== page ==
Executive Compensation and Employee Remuneration: The Flexible Principles of Justice in Pay

Journal of Business Ethics:1-17 (2018)
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This paper investigates a series of normative principles that are used to justify different aspects of executive compensation within business firms, as well as the remuneration of lower-ranking employees. We look at how businesses perform pay benchmarking; employees’ engagement, fidelity and loyalty ; and the acceptability of what we call both-ends-dipping, that is, receiving both ex ante and ex post benefits for the same work. We make two observations. First, either different or incoherent principles are used to justify the pay of executives compared to employees, or the same principles are applied differently. Second, these differences or inconsistencies tend to be to the benefit of executives and/or to the detriment of employees. We conclude by asking whether there is any reason for thinking differently about executive pay than we do about employee pay. Our analysis leads us to question the principles justifying current executive compensation and to wonder if these principles are potentially being instrumentalized to serve other ends.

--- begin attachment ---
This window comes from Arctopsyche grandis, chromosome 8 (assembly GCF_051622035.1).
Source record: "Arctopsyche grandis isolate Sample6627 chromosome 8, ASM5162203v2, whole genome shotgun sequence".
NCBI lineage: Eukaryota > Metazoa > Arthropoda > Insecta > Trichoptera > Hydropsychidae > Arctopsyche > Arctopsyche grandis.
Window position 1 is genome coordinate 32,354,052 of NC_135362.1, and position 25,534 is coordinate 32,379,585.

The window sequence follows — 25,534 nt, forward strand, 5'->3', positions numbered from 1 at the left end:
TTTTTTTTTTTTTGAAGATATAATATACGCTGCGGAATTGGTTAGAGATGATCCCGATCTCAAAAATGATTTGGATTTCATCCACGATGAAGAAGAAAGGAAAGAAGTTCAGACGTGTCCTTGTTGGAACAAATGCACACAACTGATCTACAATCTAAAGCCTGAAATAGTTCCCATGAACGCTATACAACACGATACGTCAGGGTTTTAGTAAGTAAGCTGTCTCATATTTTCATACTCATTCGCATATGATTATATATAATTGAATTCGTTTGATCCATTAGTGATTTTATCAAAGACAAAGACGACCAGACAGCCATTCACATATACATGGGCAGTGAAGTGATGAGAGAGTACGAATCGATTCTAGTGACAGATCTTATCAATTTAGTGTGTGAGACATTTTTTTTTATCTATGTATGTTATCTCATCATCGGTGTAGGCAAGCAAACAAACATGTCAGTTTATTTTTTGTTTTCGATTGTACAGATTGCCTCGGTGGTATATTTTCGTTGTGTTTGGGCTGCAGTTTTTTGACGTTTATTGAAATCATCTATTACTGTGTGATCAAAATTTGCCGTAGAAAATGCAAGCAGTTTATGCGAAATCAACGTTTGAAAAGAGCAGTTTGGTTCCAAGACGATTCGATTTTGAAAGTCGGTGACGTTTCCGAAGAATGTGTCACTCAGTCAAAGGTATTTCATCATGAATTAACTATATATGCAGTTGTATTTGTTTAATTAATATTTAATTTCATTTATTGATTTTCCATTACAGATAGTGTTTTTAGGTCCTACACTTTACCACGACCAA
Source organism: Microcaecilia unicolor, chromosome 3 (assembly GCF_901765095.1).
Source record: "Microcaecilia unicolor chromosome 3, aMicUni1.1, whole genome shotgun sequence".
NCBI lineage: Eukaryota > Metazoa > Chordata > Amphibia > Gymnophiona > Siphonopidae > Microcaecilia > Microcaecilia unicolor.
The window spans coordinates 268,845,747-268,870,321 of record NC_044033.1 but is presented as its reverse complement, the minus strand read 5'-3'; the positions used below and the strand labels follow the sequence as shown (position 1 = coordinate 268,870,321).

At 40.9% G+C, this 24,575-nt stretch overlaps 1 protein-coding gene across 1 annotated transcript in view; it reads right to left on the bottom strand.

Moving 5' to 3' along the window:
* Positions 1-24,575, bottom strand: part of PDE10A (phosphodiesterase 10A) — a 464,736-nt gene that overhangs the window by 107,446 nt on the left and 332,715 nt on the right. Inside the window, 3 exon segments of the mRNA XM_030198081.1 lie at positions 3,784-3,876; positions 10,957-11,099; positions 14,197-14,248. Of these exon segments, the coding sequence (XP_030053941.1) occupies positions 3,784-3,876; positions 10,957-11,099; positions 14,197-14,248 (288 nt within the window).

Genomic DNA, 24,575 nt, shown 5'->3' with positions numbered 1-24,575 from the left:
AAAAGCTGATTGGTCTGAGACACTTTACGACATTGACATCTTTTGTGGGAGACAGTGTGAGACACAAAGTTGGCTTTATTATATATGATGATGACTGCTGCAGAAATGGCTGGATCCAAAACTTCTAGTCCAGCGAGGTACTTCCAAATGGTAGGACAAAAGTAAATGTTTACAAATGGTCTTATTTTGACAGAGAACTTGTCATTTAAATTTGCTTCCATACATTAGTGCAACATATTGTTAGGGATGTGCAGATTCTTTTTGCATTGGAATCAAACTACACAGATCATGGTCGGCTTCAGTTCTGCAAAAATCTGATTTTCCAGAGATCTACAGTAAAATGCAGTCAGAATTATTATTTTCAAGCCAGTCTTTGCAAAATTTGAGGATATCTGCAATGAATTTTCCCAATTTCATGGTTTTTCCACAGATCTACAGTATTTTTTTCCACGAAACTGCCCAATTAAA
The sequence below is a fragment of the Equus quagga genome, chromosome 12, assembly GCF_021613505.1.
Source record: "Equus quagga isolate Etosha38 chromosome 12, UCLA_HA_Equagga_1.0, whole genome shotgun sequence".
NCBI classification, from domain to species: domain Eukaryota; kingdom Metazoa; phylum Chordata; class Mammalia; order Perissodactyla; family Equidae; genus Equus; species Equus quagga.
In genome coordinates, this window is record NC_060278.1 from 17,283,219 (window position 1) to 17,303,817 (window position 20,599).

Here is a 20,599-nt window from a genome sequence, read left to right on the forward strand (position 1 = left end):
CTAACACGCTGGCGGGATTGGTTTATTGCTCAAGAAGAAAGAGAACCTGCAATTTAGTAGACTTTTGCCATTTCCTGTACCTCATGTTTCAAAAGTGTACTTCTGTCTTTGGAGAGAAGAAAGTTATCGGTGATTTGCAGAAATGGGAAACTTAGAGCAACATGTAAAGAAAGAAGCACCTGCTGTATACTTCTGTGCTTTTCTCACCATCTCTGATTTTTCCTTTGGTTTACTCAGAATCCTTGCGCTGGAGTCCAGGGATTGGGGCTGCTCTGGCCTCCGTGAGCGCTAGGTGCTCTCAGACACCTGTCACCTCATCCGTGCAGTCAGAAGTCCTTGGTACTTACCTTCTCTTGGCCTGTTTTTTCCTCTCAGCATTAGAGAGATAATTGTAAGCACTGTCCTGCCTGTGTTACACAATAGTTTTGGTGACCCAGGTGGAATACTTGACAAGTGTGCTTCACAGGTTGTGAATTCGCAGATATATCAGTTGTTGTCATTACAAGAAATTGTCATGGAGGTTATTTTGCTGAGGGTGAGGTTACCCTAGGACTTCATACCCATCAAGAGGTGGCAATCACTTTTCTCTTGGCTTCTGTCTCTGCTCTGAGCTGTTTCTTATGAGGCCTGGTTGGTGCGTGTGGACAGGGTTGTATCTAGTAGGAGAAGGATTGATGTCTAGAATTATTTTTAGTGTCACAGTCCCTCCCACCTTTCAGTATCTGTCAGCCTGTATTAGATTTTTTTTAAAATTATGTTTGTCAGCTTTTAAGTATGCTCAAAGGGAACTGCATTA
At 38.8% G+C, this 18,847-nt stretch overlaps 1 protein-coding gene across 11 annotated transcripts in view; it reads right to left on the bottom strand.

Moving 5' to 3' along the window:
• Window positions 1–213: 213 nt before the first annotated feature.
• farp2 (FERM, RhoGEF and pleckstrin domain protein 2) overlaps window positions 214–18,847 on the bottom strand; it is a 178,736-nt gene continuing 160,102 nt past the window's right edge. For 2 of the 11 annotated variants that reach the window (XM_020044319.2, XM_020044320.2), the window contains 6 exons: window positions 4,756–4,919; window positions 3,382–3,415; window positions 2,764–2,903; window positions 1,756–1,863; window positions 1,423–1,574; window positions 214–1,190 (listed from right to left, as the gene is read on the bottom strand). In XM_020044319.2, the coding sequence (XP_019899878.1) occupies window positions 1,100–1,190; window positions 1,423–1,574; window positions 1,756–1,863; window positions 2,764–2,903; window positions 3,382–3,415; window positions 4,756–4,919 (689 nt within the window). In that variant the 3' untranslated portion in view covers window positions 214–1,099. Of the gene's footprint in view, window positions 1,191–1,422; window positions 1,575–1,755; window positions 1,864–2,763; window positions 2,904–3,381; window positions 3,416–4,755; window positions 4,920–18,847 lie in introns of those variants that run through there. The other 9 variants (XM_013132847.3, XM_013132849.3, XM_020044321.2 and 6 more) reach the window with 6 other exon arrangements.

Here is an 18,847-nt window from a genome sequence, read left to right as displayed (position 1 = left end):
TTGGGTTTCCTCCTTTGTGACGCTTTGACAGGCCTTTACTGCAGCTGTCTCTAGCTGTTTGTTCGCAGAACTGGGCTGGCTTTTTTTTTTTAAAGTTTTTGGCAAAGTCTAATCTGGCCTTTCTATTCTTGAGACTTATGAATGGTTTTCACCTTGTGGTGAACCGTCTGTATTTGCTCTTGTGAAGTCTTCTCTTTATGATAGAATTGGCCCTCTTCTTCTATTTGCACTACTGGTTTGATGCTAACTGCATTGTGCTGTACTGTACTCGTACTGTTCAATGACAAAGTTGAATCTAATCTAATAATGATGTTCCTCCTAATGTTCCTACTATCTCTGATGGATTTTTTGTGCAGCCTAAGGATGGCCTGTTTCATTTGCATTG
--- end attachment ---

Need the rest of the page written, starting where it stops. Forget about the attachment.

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Dominic Martin
Université du Québec à Montréal

References found in this work

Anarchy, State, and Utopia.Robert Nozick - 1974 - New York: Basic Books.
Anarchy, State, and Utopia.Robert Nozick - 1974 - Philosophy 52 (199):102-105.
Choices, Values, and Frames.Daniel Kahneman & Amos Tversky (eds.) - 2000 - Cambridge University Press.
Free Market Fairness.John Tomasi (ed.) - 2012 - Princeton University Press.

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